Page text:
If you are very bullish on a particular stock for the long term and is looking to purchase the stock but feels that it is slightly overvalued at the moment, then you may want to consider writing put options on the stock as a means to acquire it at a discount. [Read on. ]

    What are Binary Options and How to Trade Them?

    Also known as digital options, binary options belong to a special class of exotic options in which the option trader speculate purely on the direction of the underlying within a relatively short period of time. [Read on. ]

    Investing in Growth Stocks using LEAPS® options

    If you are investing the Peter Lynch style, trying to predict the next multi-bagger, then you would want to find out more about LEAPS® and why I consider them to be a great option for investing in the next Microsoft®. [Read on. ]

    Effect of Dividends on Option Pricing

    Cash dividends issued by stocks have big impact on their option prices. This is because the underlying stock price is expected to drop by the dividend amount on the ex-dividend date. [Read on. ]

    Bull Call Spread: An Alternative to the Covered Call

    As an alternative to writing covered calls, one can enter a bull call spread for a similar profit potential but with significantly less capital requirement. In place of holding the underlying stock in the covered call strategy, the alternative. [Read on. ]

    Dividend Capture using Covered Calls

    Some stocks pay generous dividends every quarter. You qualify for the dividend if you are holding on the shares before the ex-dividend date. [Read on. ]

    Leverage using Calls, Not Margin Calls

    To achieve higher returns in the stock market, besides doing more homework on the companies you wish to buy, it is often necessary to take on higher risk. A most common way to do that is to buy stocks on margin. [Read on. ]

    Day Trading using Options

    Day trading options can be a successful, profitable strategy but there are a couple of things you need to know before you use start using options for day trading. [Read on. ]

    What is the Put Call Ratio and How to Use It

    Learn about the put call ratio, the way it is derived and how it can be used as a contrarian indicator. [Read on. ]

    Understanding Put-Call Parity

    Put-call parity is an important principle in options pricing first identified by Hans Stoll in his paper, The Relation Between Put and Call Prices, in 1969. It states that the premium of a call option implies a certain fair price for the corresponding put option having the same strike price and expiration date, and vice versa. [Read on. ]

    Understanding the Greeks

    In options trading, you may notice the use of certain greek alphabets like delta or gamma when describing risks associated with various positions. They are known as “the greeks”. [Read on. ]

    Valuing Common Stock using Discounted Cash Flow Analysis

    Since the value of stock options depends on the price of the underlying stock, it is useful to calculate the fair value of the stock by using a technique known as discounted cash flow. [Read on. ]

    Corn Futures Trading Basics

    A futures contract is an obligation to buy or sell a commodity at or before a given date in the future, at a price agreed upon today. While the term “commodity” is usually used when referring to contracts like corn, or silver, it is also defined to include financial instruments and stock indexes. One of the benefits to the futures industry is that contracts are traded on an organized and regulated exchange to provide the facilities to buyers and sellers.

    Exchange-traded futures provide several important economic benefits, but one of the most important is the ability to transfer or manage the price risk of commodities and financial instruments. A simple example would be a baker who is concerned with a price increase in wheat, could hedge his risk by buying a futures contract in wheat.

    Not all futures contracts provide for physical delivery, some call for an eventual cash settlement. In most cases, the obligation to buy or sell is offset by liquidating the position. For example, if you buy 1 S&P500 e-mini contract, you would simply sell 1 S&P500 e-mini contract to offset the position. The profit or loss from the trade is the difference between the buy and sell price, less transaction costs. Gains and losses on futures contracts are calculated on a daily basis and reflected on the brokerage statement each night. This process is known as daily cash settlement.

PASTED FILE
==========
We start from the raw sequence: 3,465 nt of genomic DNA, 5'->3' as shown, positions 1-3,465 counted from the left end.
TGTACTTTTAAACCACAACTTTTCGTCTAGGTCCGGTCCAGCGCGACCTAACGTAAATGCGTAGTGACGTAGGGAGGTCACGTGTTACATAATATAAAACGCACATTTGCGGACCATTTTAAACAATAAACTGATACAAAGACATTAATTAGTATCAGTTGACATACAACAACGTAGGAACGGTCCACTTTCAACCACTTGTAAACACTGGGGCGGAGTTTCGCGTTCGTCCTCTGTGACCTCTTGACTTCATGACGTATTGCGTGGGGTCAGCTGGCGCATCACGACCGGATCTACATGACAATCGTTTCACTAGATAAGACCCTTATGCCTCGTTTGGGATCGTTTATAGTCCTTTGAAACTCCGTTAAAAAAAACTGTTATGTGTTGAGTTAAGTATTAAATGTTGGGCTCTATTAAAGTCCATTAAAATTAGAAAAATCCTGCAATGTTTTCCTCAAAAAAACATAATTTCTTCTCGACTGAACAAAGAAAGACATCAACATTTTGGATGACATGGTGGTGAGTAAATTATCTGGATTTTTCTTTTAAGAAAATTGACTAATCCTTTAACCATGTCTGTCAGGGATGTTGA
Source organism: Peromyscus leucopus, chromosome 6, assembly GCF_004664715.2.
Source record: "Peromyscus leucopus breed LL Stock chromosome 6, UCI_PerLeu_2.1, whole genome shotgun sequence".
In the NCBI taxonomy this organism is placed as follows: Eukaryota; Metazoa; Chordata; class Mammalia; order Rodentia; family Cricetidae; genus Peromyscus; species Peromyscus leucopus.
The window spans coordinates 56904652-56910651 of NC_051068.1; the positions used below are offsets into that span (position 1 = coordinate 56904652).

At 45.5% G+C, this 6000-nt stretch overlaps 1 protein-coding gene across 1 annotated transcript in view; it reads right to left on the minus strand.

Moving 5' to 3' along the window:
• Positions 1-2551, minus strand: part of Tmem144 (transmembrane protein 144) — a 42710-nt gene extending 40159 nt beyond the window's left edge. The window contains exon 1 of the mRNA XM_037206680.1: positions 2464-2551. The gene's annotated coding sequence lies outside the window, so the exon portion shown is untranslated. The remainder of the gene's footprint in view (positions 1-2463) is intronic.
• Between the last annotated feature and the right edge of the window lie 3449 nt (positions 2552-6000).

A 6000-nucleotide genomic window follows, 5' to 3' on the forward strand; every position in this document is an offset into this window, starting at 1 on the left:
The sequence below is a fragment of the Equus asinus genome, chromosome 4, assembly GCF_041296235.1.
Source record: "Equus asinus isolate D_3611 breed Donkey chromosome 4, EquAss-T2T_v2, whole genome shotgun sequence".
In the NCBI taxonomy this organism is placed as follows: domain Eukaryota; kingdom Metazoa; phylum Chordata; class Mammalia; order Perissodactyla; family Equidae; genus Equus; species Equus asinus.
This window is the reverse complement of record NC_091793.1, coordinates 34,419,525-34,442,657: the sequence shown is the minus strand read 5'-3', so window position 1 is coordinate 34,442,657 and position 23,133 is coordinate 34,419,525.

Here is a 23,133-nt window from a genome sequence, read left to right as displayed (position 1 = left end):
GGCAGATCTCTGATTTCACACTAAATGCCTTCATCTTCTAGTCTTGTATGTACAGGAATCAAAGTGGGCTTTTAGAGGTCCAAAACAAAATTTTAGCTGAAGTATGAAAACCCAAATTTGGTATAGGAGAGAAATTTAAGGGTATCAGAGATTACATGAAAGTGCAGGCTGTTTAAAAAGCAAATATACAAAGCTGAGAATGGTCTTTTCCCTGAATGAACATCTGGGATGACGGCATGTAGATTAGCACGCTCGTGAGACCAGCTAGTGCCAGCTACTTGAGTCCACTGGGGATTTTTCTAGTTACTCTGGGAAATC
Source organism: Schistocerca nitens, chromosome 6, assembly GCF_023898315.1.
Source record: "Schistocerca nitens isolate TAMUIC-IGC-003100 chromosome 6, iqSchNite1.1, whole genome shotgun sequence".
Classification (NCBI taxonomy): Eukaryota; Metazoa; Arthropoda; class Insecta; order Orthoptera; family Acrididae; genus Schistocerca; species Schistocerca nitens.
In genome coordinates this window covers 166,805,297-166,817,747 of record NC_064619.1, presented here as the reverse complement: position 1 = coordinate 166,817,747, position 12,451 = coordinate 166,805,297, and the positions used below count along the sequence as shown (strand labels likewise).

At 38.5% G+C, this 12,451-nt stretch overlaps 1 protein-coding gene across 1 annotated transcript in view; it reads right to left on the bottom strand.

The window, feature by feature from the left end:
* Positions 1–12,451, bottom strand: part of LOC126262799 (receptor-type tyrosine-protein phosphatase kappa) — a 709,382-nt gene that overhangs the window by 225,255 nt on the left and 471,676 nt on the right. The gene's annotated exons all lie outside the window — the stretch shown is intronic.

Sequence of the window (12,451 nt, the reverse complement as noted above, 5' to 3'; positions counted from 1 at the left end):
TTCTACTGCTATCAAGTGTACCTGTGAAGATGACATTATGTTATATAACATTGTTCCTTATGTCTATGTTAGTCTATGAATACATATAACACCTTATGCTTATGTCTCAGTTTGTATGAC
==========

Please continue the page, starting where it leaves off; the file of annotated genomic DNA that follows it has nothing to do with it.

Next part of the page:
US futures trading is regulated by the Commodity Futures Trading Commission (CFTC) and the National Futures Association (NFA). The CFTC is an independent federal agency based in Washington, DC that adopts and enforces regulations under the Commodity Exchange Act and monitors industry self-regulatory organizations. The NFA, whose principal office is in Chicago, is an industry-wide self-regulatory organization whose programs include registration of industry professionals, auditing of certain registrants, and arbitration.

    If you are new to futures trading, be sure to check out our tips for futures traders & watch our FAQ video below. Get answers to common questions such as the role of commission in overall trading costs and learn how leverage can impact margin requirements.

    For a free educational guide to “Trading Futures and Options on Futures”, provided by the National Futures Association (NFA), please click here.

    Copyright © 2020. All rights reserved. NinjaTrader and the NinjaTrader logo. Reg. U.S. Pat. & Tm. Off.

    NinjaTrader Group, LLC Affiliates: NinjaTrader, LLC is a software development company which owns and supports all proprietary technology relating to and including the NinjaTrader trading platform. NinjaTrader Brokerage™ is an NFA registered introducing broker (NFA #0339976) providing brokerage services to traders of futures and foreign exchange products.

    Futures, foreign currency and options trading contains substantial risk and is not for every investor. An investor could potentially lose all or more than the initial investment. Risk capital is money that can be lost without jeopardizing one’s financial security or lifestyle. Only risk capital should be used for trading and only those with sufficient risk capital should consider trading. Past performance is not necessarily indicative of future results. View Full Risk Disclosure.

    Best Binary Options Brokers 2020:
    • Binarium
      Binarium

      Best Choice!
      Free Trading Education!
      Free Demo Account!
      Big Sign-Up Bonus!

    • Binomo
      Binomo

      Good Choice For Experienced Traders!!!

    Like this post? Please share to your friends:
    Binary Options Trading Guide
    Leave a Reply

    ;-) :| :x :twisted: :smile: :shock: :sad: :roll: :razz: :oops: :o :mrgreen: :lol: :idea: :grin: :evil: :cry: :cool: :arrow: :???: :?: :!: